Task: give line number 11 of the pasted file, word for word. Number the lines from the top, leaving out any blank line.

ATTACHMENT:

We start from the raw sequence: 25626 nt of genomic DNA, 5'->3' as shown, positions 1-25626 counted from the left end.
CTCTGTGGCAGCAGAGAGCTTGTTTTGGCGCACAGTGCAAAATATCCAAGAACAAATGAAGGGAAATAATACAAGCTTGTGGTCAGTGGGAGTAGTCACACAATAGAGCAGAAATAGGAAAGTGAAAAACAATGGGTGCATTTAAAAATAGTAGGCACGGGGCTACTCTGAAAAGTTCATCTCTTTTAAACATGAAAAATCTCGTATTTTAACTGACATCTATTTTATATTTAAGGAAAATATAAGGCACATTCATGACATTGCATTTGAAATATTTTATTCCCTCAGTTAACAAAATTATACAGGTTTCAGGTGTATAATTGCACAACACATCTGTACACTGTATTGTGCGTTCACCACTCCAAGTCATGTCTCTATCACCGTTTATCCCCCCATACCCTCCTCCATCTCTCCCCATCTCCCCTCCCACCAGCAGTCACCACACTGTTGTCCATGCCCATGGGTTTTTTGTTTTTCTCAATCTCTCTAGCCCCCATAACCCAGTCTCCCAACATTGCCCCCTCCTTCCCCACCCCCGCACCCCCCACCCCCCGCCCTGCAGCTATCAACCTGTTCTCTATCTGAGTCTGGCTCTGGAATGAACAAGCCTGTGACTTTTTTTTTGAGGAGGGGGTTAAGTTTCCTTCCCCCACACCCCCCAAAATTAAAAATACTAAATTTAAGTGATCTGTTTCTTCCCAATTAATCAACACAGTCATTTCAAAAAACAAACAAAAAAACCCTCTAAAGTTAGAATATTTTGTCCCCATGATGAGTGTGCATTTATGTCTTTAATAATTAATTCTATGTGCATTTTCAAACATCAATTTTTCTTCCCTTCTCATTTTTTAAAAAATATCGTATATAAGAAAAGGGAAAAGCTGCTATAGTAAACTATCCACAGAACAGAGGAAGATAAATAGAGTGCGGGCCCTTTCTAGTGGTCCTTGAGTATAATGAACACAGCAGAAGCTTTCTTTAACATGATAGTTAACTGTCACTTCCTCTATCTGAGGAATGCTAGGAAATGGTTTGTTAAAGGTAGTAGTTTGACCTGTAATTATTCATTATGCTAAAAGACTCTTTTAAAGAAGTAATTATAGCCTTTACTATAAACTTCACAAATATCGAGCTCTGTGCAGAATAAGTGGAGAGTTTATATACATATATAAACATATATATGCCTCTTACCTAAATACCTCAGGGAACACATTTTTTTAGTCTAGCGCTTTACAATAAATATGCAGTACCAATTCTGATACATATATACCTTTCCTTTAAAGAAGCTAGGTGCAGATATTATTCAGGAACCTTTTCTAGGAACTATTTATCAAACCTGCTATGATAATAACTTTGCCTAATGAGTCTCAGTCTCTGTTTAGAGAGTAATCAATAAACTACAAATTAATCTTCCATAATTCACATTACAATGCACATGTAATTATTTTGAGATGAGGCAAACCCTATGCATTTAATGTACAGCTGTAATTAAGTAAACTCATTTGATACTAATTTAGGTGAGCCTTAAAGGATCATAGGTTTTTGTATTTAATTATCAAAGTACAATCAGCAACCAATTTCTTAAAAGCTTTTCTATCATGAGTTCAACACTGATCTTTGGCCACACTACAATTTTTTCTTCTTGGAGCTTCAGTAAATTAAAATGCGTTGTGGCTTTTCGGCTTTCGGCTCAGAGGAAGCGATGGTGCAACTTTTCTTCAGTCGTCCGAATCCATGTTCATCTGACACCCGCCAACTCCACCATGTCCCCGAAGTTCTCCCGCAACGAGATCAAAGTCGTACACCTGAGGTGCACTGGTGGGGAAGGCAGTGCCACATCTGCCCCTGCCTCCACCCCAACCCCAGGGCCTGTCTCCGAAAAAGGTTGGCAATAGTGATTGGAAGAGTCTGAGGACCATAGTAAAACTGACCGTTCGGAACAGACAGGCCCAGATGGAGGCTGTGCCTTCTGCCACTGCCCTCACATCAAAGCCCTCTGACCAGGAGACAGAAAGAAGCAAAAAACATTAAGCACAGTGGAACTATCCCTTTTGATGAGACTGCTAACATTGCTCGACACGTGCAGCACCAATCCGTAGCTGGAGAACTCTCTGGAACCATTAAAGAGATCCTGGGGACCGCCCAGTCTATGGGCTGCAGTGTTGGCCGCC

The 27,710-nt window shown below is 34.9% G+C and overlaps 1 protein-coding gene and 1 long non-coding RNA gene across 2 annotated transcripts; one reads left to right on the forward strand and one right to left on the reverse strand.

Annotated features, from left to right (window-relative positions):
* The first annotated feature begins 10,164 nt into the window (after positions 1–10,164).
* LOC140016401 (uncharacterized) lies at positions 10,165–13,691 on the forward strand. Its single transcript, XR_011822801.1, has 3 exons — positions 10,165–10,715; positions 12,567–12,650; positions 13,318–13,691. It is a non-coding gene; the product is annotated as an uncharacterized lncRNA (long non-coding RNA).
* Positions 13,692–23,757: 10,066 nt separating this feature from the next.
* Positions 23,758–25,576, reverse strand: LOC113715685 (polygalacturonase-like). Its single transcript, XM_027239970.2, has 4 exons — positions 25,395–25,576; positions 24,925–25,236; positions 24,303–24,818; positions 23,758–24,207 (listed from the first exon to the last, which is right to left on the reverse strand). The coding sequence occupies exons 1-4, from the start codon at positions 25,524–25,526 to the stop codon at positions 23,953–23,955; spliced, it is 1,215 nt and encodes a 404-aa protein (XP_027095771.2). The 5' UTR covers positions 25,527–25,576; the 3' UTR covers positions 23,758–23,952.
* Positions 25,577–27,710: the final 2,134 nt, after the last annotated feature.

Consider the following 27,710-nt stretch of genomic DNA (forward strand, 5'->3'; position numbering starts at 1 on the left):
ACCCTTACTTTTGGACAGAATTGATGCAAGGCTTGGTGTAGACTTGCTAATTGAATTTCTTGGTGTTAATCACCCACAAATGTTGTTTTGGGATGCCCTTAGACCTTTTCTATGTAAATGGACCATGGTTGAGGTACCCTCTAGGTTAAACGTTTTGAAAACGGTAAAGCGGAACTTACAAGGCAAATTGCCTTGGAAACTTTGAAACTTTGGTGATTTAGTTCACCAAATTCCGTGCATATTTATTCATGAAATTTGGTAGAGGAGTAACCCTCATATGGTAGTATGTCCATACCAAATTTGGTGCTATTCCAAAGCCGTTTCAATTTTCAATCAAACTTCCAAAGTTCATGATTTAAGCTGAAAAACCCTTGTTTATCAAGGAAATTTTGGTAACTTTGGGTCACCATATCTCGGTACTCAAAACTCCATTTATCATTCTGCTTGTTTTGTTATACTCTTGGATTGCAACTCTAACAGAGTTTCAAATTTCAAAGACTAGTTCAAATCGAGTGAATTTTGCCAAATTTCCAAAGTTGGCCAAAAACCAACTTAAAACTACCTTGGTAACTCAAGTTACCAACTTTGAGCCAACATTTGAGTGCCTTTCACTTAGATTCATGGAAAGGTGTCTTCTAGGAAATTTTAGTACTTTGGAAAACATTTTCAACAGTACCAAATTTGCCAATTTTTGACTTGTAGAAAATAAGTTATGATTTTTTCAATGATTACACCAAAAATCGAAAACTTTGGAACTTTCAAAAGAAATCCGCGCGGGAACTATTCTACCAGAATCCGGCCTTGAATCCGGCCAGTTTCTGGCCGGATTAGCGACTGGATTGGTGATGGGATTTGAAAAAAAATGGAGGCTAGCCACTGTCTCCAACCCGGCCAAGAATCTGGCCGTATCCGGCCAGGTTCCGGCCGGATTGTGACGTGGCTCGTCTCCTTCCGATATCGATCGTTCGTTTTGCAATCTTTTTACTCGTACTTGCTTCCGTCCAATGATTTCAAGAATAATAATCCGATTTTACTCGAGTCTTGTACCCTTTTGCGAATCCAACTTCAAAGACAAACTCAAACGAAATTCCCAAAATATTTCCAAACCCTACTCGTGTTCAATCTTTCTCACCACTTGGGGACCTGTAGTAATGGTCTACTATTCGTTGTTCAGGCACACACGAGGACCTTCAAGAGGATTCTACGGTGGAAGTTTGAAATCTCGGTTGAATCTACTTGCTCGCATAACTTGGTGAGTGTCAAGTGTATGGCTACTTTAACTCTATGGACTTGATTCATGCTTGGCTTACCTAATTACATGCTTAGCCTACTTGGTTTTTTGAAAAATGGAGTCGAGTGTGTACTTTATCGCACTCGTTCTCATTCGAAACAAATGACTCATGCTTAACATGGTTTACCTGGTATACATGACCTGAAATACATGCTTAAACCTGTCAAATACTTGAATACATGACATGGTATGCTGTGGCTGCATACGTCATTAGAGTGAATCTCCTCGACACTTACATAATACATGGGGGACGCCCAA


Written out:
ACCCTTACTTTTGGACAGAATTGATGCAAGGCTTGGTGTAGACTTGCTAATTGAATTTCTTGGTGTTAATCACCCACAAATGTTGTTTTGGGATGCCCTTAGACCTTTTCTATGTAAATGGACCATGGTTGAGGTACCCTCTAGGTTAAACGTTTTGAAAACGGTAAAGCGGAACTTACAAGGCAAATTGCCTTGGAAACTTTGAAACTTTGGTGATTTAGTTCACCAAATTCCGTGCATATTTATTCATGAAATTTGGTAGAGGAGTAACCCTCATATGGTAGTATGTCCATACCAAATTTGGTGCTATTCCAAAGCCGTTTCAATTTTCAATCAAACTTCCAAAGTTCATGATTTAAGCTGAAAAACCCTTGTTTATCAAGGAAATTTTGGTAACTTTGGGTCACCATATCTCGGTACTCAAAACTCCATTTATCATTCTGCTTGTTTTGTTATACTCTTGGATTGCAACTCTAACAGAGTTTCAAATTTCAAAGACTAGTTCAAATCGAGTGAATTTTGCCAAATTTCCAAAGTTGGCCAAAAACCAACTTAAAACTACCTTGGTAACTCAAGTTACCAACTTTGAGCCAACATTTGAGTGCCTTTCACTTAGATTCATGGAAAGGTGTCTTCTAGGAAATTTTAGTACTTTGGAAAACATTTTCAACAGTACCAAATTTGCCAATTTTTGACTTGTAGAAAATAAGTTATGATTTTTTCAATGATTACACCAAAAATCGAAAACTTTGGAACTTTCAAAAGAAATCCGCGCGGGAACTATTCTACCAGAATCCGGCCTTGAATCCGGCCAGTTTCTGGCCGGATTAGCGACTGGATTGGTGATGGGATTTGAAAAAAAATGGAGGCTAGCCACTGTCTCCAACCCGGCCAAGAATCTGGCCGTATCCGGCCAGGTTCCGGCCGGATTGTGACGTGGCTCGTCTCCTTCCGATATCGATCGTTCGTTTTGCAATCTTTTTACTCGTACTTGCTTCCGTCCAATGATTTCAAGAATAATAATCCGATTTTACTCGAGTCTTGTACCCTTTTGCGAATCCAACTTCAAAGACAAACTCAAACGAAATTCCCAAAATATTTCCAAACCCTACTCGTGTTCAATCTTTCTCACCACTTGGGGACCTGTAGTAATGGTCTACTATTCGTTGTTCAGGCACACACGAGGACCTTCAAGAGGATTCTACGGTGGAAGTTTGAAATCTCGGTTGAATCTACTTGCTCGCATAACTTGGTGAGTGTCAAGTGTATGGCTACTTTAACTCTATGGACTTGATTCATGCTTGGCTTACCTAATTACATGCTTAGCCTACTTGGTTTTTTGAAAAATGGAGTCGAGTGTGTACTTTATCGCACTCGTTCTCATTCGAAACAAATGACTCATGCTTAACATGGTTTACCTGGTATACATGACCTGAAATACATGCTTAAACCTGTCAAATACTTGAATACATGACATGGTATGCTGTGGCTGCATACGTCATTAGAGTGAATCTCCTCGACACTTACATAATACATGGGGGACGCCCAA